|Title:||The Galactic ecosystem: Outflow and infall in the halo of the Milky Way|
|Publisher:||University of Sydney.|
Faculty of Science.
|Abstract:||The evolution, dynamics and eventual fate of galaxies is largely determined by access to and distribution of their primary fuel: atomic neutral hydrogen. Neutral hydrogen is not only pervasive in the disk of galaxies such as the Milky Way, but can also be found in the hot halo surrounding galaxies. The signatures of hydrogen detected in galactic haloes are caused by three key processes: outflow, due to energetic events associated with the galactic disk; infall, due to interactions with other nearby galaxies or the intergalactic medium; and circulation within the galactic ecosystem. In this thesis, a nearby Galactic supershell GSH 006-15+7 is studied, in order to understand how supershells are able to circulate cold gas between the disk and halo. By analysing HI self-absorption in the shell wall, the spin temperature of the gas is constrained to be cold and dense. Based on the morphology of the supershell and its estimated distance, GSH 006-15+7 has a likely origin in the Sagittarius OB 1 association of young stars. There is also evidence that the shell is transitioning into a chimney structure based on fragmentation at high Galactic latitudes, with an associated ionised hydrogen feature indicating a potential position of break-out into the Milky Way halo. This result is supported by findings in optical emission lines of high energy activity. Anomalous velocity gas deviates from that expected of Galactic rotation, and as such pinpoints hydrogen that is part of the cycle of outflow, infall and circulation. The Galactic All Sky Survey (GASS) of southern-sky neutral hydrogen is used to catalogue anomalous velocity gas in the halo of the Milky Way. Both classical high-velocity clouds and anomalous velocity clouds are included in the catalogue. With their lower velocities, anomalous velocity clouds are intrinsically closer to Galactic rotation and hence can be expected to probe the bridge between the Galactic disk and the halo. The GASS catalogue features unprecedented combination of high sensitivity with high angular and spectral resolution in the southern sky, and will be useful for studies of anomalous velocity gas on various scales. Several GASS clouds are followed up, some of known origin, at high angular resolution with the Australia Telescope Compact Array in order to determine the relative influences of origin and environment in clouds showing evidence of interaction. By combining the population of GASS high-velocity clouds with a very sensitive survey of neutral hydrogen in the halo, a Milky Way halo hidden from typical surveys of neutral hydrogen due to sensitivity limits is revealed, where the brightest neutral hydrogen merges with a diffuse prevalent medium that is likely to contribute just as much gas content as the bright high-velocity clouds. These results are consistent with findings in other wavelengths indicating the presence of more hydrogen in the halo than detected in the high-velocity cloud population. If the detected diffuse gas follows predicted supernova-driven models of cooling, then these two populations of neutral hydrogen combined can potentially account for the entire Galactic star formation rate. Overall, the studies in this thesis have revealed an active and dynamic Galaxy that maintains strong connections between its disk and the surrounding halo environment, in which neutral hydrogen remains a pivotal and powerful key to unlocking its evolutionary past and star-forming future.|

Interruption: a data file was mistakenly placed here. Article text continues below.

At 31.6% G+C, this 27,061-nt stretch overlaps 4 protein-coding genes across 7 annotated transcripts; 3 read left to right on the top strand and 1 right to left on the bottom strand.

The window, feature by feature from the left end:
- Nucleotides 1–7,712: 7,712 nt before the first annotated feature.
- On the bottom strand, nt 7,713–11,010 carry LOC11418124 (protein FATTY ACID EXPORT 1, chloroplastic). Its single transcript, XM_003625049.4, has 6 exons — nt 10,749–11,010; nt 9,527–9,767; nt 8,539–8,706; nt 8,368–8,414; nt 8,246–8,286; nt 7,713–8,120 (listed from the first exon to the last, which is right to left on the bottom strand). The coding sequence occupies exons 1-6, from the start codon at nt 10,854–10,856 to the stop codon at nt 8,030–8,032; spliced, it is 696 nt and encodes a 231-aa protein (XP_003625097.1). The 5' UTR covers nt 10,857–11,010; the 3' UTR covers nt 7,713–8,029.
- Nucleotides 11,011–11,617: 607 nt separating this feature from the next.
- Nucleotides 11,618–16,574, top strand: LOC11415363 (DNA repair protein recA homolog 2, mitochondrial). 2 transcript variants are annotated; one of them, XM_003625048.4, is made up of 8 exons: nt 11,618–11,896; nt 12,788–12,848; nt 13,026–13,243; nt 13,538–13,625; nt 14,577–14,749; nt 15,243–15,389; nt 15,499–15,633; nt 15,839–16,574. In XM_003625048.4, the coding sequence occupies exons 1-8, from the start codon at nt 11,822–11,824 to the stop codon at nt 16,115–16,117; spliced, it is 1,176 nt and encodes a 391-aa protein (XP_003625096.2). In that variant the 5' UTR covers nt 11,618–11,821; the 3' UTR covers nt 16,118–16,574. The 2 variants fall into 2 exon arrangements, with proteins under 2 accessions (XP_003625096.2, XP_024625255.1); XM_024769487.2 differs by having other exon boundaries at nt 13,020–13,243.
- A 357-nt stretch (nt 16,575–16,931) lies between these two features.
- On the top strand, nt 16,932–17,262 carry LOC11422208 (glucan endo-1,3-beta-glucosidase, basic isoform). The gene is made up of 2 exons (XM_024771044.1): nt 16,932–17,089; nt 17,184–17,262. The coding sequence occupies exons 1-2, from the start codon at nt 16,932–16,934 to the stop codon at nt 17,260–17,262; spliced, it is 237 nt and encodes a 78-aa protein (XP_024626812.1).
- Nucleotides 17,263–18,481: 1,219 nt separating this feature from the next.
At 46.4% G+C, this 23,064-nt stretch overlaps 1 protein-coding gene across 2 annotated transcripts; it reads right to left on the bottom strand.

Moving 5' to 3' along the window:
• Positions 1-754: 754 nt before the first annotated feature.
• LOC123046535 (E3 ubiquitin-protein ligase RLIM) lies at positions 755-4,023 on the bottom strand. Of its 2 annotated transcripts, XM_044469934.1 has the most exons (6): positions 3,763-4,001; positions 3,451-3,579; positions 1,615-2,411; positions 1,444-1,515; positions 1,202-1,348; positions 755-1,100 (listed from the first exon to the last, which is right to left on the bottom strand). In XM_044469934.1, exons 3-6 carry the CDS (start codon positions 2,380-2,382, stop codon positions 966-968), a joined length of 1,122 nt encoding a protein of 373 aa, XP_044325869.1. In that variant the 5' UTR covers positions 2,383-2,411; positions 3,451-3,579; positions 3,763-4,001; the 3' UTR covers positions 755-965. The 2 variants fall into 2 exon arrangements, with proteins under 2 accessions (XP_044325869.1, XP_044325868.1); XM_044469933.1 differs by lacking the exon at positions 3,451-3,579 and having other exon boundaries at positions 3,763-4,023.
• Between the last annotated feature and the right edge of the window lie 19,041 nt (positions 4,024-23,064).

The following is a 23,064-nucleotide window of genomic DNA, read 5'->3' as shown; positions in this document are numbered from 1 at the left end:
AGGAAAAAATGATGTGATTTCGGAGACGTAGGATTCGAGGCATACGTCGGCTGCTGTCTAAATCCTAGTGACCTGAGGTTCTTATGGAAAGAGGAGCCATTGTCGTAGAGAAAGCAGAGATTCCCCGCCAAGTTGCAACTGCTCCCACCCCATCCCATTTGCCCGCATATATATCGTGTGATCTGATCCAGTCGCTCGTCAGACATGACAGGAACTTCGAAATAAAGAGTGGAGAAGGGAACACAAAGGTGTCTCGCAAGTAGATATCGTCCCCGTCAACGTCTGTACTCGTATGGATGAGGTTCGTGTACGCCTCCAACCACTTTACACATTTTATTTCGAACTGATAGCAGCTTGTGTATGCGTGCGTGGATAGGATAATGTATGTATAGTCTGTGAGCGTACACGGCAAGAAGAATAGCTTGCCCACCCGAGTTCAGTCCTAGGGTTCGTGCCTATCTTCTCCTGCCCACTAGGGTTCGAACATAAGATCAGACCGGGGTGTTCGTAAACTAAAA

|Type of Work:||PhD Doctorate|
|Type of Publication:||Doctor of Philosophy Ph.D.|
|Appears in Collections:||Sydney Digital Theses (Open Access)|
|2015_Vanessa_Moss_Thesis.pdf||PhD Thesis||59.82 MB||Adobe PDF|
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